A key behavioral test of animal consciousness has been self-recognition. Cephalopods fail the ultimate experiment of self awareness, the mirror test. Male cuttlefish for example, “gave…agonistic displays” towards a mirror (Mather, 2006). Yet failure of the mirror test does not completely eliminate the possibility of cephalopods being conscious. A cephalopod might have a more basic sense of self, an awareness of its body. In the wild, octopuses were found to forage in an area for about a week and then come back to their home; “returning to the central den after these trips was clearly a result of spatial memory” and the fact they did not “forage in areas they had recently covered” indicates “that they also had an episodic memory of where they have been” (Mather, 2006). So while cephalopods might not have reached complete self-recognition, they know where they are in a larger space and can create some level of personal history. Personal history means that there must be some fundamental unification of memory and primitive sense of self – both of which are a part of consciousness. This reiterates the idea that cephalopods must have some rudimentary level of consciousness.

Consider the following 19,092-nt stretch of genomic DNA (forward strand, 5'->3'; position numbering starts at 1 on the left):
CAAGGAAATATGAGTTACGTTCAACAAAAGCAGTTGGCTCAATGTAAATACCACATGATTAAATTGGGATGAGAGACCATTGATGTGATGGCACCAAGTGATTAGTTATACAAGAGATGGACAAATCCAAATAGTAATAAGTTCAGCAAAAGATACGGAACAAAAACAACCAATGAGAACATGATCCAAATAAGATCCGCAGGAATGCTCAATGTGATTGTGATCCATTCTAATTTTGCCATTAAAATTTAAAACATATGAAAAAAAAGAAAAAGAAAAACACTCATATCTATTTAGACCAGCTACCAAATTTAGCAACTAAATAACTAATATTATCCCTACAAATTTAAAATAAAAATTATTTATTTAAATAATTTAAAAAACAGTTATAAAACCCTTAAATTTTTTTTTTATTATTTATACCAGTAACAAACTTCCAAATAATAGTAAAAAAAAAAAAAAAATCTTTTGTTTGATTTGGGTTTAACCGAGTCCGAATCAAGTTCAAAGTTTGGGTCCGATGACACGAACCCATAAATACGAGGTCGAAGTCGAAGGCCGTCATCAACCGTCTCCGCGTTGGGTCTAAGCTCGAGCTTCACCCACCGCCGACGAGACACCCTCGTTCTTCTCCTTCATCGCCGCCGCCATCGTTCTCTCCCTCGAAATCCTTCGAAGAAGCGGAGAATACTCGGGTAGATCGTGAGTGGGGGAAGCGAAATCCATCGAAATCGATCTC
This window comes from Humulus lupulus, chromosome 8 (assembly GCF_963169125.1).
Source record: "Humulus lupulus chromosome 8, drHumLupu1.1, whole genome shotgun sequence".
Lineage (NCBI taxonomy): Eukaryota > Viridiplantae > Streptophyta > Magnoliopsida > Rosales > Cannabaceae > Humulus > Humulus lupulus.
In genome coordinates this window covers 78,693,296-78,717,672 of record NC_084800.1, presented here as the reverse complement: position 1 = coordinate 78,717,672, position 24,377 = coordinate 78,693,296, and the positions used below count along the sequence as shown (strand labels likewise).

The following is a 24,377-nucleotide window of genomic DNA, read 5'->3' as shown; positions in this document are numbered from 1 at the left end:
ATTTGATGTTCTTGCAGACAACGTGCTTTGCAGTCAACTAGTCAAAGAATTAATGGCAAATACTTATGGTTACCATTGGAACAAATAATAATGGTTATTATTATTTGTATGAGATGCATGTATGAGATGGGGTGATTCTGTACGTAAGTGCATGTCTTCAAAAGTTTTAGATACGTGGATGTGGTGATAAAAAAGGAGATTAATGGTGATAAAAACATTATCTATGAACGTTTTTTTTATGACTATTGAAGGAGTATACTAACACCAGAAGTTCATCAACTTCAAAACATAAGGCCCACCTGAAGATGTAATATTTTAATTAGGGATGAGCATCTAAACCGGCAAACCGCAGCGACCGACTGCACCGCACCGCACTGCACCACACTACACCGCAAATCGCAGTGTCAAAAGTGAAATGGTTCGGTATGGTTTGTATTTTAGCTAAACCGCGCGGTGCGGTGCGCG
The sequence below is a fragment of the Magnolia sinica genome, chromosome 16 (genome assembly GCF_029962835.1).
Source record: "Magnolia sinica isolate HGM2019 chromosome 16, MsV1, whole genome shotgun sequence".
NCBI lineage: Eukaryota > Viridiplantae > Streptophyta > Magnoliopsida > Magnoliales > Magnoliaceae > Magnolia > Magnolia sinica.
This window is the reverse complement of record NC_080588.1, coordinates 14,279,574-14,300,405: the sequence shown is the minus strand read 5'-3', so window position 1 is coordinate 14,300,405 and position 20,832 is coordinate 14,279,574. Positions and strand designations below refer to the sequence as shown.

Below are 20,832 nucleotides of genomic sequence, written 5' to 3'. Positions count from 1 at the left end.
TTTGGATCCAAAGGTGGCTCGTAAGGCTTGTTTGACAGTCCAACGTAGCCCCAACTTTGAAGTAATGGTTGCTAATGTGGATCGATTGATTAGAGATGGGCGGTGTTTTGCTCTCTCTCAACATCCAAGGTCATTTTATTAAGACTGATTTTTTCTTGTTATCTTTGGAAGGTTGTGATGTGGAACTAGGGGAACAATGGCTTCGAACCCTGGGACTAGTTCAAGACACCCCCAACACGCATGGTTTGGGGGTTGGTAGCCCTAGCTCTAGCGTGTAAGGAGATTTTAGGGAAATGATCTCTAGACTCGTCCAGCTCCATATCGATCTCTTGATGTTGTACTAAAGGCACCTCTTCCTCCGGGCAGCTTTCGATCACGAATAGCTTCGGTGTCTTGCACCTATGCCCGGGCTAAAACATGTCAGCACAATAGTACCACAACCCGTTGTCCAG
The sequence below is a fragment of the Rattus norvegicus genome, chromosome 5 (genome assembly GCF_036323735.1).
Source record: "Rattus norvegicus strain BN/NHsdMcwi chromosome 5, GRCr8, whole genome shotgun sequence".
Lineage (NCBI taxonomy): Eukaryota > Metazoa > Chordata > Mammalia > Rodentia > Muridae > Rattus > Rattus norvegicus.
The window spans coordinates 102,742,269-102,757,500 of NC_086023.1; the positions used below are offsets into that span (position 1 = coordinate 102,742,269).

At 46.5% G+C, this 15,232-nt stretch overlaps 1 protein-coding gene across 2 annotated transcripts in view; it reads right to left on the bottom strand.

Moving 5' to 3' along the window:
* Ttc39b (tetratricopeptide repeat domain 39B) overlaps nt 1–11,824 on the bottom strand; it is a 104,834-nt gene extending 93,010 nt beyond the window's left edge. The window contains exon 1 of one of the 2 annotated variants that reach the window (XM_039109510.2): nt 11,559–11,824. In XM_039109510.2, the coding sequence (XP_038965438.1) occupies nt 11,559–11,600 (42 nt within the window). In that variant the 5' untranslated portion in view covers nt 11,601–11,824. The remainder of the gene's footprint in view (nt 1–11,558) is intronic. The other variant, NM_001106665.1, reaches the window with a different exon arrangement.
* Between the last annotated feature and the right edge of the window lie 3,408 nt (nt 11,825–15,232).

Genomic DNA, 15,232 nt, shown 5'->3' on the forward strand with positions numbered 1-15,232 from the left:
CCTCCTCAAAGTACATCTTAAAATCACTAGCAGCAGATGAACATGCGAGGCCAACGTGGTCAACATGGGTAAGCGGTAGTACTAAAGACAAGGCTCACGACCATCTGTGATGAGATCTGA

But once again, it was not the presence of observational learning, language or self-awareness that made me think Stumpy was conscious. Stumpy had her own distinct personality; she reacted differently than her neighbor. “Individuals show distinct personality traits” according to a study that showed octopus behavior varied drastically when “confronted with the same threat alerts and food stimuli” (Hamilton, 1997). The fact that these “personalities were consistent over time and reflected dimensions of activity…also seen in mammals” (Mather, 2006). To have personalities “does not argue for consciousness directly” (Mather, 2006) but indicates that cephalopods processes some sort of individuality. Personalities mean that reactions cannot be attributed to instincts alone. The unique responses must be accredited to some central unified processing, like core consciousness.